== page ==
There are a number of possible reasons that the Göteborg study yielded a larger survival benefit with PSA screening than the ERSPC study and the PLCO study (the latter of which did not identify such a benefit). Notably, the median age of 56 years for men in the Göteborg study was lower than the median ages of men in the PLCO and ERSPC studies (with the median in both studies being greater than 60 years), increasing the likelihood that men would die from prostate cancer rather than from the effects of a competing risk factor. The threshold for biopsy (PSA > 2.5–3.0 ng/mL) was also lower in the Göteborg study than in the PLCO study (PSA > 4 ng/mL) and the ERSPC study (PSA generally > 3 ng/mL). Moreover, a higher percentage of patients with a positive screening result underwent a prostate biopsy in the Göteborg trial relative to the PLCO study (93% vs 30% to 40%[8,11]). In addition, only 3% of patients in the Göteborg study had PSA level measured before the start of the study (while up to 45% of patients in the PLCO study had PSA level assessed in the 3 years before study initiation). Last, the Göteborg study possesses the longest follow-up period of any of the randomized studies for prostate cancer screening. For these reasons, the Göteborg study is likely the most rigorously conducted PSA-screening trial to date and most accurately reflects the magnitude of the prostate cancer–specific mortality benefit seen with PSA screening.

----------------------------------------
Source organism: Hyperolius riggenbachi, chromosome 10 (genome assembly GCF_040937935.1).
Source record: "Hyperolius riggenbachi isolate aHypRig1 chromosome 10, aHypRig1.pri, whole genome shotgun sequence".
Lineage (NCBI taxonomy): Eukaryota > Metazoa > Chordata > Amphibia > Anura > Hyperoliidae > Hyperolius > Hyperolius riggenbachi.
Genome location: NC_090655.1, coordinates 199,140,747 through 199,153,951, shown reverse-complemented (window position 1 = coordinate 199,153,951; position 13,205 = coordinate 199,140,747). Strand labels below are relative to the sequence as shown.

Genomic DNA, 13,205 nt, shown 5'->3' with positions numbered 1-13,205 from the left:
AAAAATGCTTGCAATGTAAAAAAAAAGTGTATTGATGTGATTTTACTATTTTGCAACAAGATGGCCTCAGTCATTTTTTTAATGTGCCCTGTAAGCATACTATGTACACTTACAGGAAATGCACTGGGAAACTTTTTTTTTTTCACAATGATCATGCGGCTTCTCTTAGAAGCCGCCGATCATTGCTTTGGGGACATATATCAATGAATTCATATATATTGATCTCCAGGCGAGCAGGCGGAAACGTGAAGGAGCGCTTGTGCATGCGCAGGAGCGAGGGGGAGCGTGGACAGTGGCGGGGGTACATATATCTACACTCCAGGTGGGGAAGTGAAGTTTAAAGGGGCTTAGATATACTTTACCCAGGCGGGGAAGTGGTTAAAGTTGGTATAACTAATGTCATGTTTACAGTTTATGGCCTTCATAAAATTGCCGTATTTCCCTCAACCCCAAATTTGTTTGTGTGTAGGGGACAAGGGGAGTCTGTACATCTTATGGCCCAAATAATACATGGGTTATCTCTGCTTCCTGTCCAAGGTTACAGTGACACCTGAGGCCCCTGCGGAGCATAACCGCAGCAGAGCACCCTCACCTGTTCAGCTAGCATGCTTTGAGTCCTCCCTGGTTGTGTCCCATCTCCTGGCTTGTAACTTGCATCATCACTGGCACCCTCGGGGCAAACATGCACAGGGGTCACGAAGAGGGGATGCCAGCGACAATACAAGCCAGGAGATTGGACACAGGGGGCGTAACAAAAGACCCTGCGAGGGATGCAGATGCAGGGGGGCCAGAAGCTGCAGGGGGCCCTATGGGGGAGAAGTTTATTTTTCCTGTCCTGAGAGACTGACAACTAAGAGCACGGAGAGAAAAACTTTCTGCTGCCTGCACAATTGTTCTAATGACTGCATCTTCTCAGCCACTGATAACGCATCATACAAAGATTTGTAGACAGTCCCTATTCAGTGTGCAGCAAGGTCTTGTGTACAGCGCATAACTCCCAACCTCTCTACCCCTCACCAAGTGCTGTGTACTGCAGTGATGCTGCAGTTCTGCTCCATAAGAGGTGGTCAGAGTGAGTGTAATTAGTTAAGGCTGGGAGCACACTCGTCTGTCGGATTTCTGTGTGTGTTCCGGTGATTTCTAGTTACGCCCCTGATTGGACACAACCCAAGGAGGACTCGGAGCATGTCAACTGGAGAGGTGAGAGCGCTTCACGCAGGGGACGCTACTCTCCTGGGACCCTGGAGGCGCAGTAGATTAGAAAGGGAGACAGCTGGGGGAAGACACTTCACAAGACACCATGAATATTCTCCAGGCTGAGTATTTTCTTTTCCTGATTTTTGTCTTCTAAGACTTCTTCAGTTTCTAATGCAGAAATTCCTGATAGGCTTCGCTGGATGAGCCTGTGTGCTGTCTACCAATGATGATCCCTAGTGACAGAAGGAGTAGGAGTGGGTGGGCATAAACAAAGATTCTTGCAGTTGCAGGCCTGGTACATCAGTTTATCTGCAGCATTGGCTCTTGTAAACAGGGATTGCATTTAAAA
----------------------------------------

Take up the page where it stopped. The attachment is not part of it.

It is important to note that in addition to improving prostate cancer–specific survival, PSA-based screening for prostate cancer reduces the likelihood of metastatic disease. In the ERSPC study, 0.67% and 0.86% of men in the screening and control arms, respectively, developed metastatic disease by 12 years; the HR for the association between screening and development of distant metastases was 0.70 (95% CI, 0.60–0.82; P = .001). Low-risk patients managed with radical prostatectomy or radiation therapy display lower rates of distant metastatic disease than those managed expectantly. The physical and psychological suffering that follows a diagnosis of metastatic prostate cancer can have a significant impact on quality of life. Also, the management of patients with metastatic disease results in significant cost to the US healthcare system. Therefore, as other authors have suggested, survival may not be the only pertinent metric when evaluating the utility of PSA-based screening for prostate cancer.